Billionaire Microsoft co-founder Bill Gates said Wednesday that he plans to give his wealth to his foundation.
In a Twitter thread that doesn’t allow replies, Gates announced he was transferring $20 billion to the Bill and Melinda Gates Foundation’s endowment this month and will increase spending to $9 billion per year by 2026.
“As I look to the future, I plan to give virtually all of my wealth to the foundation,” Gates wrote. “I will move down and eventually off of the list of the world’s richest people.”
Gates is currently the fourth-richest person on earth and has a net worth of about $129 billion, according to Forbes magazine. Gates has also been characterized as the largest private owner of farmland in the United States, owning over 260,000 acres of land.
“I have an obligation to return my resources to society in ways that have the greatest impact for reducing suffering and improving lives,” Gates added on Twitter. “And I hope others in positions of great wealth and privilege will step up in this moment too.”
According to FoundationSource, private foundations such as the Bill and Melinda Gates Foundation are classified as tax-exempt 501(c)(3) organizations by the Internal Revenue Service. They are not subject to either federal or state estate taxes.
“Being self-funded is an advantage, enabling foundations to avoid the IRS tests that are required of public charities. Although not prohibited from doing so, private foundations do not typically engage in fundraising,” the website says.
Bill Gates, Melinda French Gates, and Warren Buffett founded the Giving Pledge about 12 years ago, asking wealthy individuals to commit to donating more than half their fortunes to various causes. In his Twitter thread, Gates also thanked Buffett—also one of the richest people in the world—for donating to the Bill and Melinda Gates Foundation in recent years.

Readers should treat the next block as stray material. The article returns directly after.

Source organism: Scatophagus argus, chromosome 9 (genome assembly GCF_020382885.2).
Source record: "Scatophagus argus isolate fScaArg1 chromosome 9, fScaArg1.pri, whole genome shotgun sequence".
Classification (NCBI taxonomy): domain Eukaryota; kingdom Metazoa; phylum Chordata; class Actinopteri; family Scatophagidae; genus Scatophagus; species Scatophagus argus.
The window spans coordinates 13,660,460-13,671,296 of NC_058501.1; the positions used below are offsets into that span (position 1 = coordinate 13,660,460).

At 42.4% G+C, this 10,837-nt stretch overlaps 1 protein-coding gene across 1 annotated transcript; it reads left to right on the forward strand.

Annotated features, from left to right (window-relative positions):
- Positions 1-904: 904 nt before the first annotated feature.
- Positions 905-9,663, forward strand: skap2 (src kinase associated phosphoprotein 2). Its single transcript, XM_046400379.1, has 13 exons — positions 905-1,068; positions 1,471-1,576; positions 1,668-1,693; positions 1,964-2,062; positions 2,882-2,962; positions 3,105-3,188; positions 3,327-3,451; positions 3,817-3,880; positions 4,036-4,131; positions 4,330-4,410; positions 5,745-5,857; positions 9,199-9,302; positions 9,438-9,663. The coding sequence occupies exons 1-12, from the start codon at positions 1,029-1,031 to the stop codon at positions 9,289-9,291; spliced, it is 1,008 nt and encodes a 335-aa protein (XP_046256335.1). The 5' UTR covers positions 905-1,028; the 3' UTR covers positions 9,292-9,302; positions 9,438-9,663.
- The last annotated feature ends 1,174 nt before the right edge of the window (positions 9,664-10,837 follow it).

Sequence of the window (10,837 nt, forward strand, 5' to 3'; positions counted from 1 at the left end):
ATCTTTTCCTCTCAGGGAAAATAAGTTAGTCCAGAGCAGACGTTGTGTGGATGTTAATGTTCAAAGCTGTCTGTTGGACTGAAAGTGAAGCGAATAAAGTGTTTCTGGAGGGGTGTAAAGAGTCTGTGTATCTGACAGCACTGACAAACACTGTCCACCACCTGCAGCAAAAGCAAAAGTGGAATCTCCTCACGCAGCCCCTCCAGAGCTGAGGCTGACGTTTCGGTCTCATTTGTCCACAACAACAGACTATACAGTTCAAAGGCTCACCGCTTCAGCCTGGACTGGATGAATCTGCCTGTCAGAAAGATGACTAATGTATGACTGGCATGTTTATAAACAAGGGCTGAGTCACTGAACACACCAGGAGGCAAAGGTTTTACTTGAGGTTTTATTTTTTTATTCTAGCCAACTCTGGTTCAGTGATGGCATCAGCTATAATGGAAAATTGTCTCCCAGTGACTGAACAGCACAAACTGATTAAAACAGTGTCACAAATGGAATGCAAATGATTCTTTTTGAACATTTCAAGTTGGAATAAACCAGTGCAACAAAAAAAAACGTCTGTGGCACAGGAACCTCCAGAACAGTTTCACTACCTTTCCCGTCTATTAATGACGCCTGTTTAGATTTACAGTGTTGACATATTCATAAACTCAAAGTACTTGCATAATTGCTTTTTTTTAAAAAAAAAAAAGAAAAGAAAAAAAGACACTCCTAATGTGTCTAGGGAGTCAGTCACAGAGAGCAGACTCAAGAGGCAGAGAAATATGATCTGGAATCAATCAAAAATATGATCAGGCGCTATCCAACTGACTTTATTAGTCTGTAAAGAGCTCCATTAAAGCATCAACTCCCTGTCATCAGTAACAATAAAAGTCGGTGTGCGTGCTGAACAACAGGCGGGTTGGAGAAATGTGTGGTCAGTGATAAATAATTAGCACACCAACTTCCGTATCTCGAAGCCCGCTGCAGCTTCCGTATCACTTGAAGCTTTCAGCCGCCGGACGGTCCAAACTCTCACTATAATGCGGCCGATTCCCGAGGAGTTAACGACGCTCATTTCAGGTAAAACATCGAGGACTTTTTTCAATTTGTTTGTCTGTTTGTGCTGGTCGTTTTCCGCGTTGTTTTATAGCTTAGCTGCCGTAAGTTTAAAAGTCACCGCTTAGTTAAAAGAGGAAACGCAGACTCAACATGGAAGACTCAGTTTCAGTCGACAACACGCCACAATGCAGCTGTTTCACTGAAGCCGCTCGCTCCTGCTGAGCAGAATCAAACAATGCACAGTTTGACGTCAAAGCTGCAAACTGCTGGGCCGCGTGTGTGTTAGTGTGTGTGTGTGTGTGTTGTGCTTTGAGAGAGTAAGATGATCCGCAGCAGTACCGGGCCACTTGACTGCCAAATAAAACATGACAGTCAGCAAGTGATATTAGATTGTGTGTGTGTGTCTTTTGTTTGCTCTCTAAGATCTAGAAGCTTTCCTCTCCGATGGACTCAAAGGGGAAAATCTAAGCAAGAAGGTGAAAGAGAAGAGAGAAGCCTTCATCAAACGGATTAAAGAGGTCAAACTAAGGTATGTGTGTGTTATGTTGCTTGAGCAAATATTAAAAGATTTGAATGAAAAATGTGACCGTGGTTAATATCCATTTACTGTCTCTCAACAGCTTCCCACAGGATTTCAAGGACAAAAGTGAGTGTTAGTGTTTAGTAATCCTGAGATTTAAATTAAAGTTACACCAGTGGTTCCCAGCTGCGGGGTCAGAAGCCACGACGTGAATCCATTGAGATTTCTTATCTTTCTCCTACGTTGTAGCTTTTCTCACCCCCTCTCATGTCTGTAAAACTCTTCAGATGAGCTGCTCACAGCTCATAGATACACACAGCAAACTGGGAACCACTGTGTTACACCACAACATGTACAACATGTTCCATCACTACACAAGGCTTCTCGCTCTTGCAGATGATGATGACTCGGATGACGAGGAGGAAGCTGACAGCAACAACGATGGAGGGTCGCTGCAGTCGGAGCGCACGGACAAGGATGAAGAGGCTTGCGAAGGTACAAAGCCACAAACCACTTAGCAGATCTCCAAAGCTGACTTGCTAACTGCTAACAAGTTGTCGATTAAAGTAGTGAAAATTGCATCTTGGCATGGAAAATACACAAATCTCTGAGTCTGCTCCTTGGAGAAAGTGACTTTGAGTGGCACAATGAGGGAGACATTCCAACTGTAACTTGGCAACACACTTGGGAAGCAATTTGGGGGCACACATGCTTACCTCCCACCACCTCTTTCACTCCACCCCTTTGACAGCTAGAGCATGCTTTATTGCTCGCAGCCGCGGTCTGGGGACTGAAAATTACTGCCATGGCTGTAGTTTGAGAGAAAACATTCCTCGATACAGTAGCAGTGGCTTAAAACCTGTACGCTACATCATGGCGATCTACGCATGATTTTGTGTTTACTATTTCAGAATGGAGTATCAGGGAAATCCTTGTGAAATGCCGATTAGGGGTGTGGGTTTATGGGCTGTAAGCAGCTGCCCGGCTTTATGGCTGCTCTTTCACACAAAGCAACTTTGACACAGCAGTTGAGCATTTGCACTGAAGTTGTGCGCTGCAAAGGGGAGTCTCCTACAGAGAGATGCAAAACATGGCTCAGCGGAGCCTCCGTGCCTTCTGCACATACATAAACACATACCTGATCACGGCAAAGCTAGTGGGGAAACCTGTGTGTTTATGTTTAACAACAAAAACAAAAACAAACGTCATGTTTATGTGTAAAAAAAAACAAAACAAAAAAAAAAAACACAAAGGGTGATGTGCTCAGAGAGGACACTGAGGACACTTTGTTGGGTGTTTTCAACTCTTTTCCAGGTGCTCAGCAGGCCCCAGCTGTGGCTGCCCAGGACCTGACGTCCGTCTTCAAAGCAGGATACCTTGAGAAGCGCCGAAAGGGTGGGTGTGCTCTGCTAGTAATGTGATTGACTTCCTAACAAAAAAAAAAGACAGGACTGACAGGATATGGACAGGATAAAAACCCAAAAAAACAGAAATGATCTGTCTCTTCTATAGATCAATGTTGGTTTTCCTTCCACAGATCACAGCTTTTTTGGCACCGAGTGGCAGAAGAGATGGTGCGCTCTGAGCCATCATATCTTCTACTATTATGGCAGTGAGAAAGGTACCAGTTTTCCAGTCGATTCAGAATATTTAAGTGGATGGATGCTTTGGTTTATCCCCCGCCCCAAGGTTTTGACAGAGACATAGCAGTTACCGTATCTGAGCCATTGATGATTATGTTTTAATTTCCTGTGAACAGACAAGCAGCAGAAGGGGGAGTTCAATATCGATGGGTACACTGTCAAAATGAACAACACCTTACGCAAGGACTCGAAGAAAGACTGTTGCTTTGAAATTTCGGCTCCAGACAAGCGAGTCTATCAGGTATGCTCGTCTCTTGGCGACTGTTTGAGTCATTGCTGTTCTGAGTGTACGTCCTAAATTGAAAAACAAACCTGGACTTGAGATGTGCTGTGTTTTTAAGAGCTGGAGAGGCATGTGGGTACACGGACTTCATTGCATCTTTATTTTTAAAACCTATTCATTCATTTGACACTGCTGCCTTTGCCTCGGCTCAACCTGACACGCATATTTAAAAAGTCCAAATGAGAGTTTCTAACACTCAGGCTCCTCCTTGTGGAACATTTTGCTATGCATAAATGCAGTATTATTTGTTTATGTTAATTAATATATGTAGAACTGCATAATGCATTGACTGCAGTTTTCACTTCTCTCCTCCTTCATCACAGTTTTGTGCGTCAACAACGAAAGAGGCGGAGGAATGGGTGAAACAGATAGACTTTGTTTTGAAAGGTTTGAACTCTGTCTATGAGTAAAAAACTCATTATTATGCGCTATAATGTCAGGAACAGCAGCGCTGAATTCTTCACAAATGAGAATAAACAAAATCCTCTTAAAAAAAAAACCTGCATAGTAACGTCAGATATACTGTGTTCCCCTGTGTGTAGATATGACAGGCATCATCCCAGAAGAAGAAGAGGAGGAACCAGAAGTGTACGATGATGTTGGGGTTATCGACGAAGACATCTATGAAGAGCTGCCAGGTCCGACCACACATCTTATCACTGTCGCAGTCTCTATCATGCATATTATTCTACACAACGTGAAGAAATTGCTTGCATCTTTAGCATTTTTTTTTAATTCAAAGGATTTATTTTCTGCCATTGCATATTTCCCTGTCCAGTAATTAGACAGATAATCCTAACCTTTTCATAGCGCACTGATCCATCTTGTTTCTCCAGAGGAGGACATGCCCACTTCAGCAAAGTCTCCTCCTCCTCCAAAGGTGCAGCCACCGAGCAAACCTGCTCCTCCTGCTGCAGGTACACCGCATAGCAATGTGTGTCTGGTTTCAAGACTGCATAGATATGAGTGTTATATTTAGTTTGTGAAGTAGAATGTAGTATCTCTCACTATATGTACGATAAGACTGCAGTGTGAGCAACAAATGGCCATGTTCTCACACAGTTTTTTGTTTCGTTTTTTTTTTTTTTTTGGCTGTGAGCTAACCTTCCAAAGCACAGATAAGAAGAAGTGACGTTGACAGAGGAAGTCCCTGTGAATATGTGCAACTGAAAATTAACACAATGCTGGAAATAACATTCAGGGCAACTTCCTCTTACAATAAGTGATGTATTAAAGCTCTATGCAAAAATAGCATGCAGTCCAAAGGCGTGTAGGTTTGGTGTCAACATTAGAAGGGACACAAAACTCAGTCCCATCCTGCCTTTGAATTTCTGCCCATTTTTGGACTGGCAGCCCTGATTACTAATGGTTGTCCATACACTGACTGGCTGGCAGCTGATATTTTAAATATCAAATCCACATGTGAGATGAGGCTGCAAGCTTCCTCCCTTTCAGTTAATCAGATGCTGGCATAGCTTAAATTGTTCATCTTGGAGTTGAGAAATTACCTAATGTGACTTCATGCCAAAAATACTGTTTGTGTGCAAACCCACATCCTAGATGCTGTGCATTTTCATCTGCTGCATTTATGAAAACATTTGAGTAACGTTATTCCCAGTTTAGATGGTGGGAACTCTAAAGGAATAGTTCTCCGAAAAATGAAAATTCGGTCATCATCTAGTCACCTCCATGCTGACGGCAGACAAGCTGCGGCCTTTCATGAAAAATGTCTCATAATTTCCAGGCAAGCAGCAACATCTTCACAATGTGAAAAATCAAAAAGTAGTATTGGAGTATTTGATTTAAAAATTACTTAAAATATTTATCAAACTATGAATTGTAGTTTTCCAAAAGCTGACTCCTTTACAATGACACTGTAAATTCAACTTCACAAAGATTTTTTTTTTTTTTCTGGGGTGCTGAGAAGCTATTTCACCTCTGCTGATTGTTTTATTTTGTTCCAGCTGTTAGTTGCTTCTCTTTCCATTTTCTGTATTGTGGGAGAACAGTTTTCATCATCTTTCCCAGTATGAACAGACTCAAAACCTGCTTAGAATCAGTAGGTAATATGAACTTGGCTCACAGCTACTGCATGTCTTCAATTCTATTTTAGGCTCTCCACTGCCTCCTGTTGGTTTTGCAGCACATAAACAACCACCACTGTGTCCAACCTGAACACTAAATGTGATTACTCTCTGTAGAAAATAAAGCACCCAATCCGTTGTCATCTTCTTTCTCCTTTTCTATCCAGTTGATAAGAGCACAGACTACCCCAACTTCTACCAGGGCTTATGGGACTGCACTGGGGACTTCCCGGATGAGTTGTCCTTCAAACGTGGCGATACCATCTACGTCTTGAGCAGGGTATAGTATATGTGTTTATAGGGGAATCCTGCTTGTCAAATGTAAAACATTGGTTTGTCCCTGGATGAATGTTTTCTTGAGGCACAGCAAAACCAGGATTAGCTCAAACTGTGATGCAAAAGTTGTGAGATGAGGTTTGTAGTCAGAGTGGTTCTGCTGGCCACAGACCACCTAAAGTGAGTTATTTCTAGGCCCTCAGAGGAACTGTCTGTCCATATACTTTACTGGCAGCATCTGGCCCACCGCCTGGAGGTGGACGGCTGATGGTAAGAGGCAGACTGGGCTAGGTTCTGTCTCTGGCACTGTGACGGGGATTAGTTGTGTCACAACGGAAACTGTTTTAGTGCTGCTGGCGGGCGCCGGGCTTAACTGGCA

In recent days, Gates has courted controversy in North Dakota after a Gates-associated entity, Red River Trust, purchased 2,100 acres of farmland in the state for $13.5 million. But on June 29, North Dakota’s attorney general cleared the sale of the land after finding that it complies with state laws.
“I’ve gotten a big earful on this from clear across the state, it’s not even from that neighborhood,” Doug Goehring, the state agricultural commissioner, told local media. “Those people are upset, but there are others that are just livid about this.”
When asked about why he purchased so much farmland in recent years during a Reddit thread, Gates said that “my investment group chose to do this. It is not connected to climate.”
“The agriculture sector is important. With more productive seeds we can avoid deforestation and help Africa deal with the climate difficulty they already face. It is unclear how cheap biofuels can be but if they are cheap it can solve the aviation and truck emissions,” Gates said.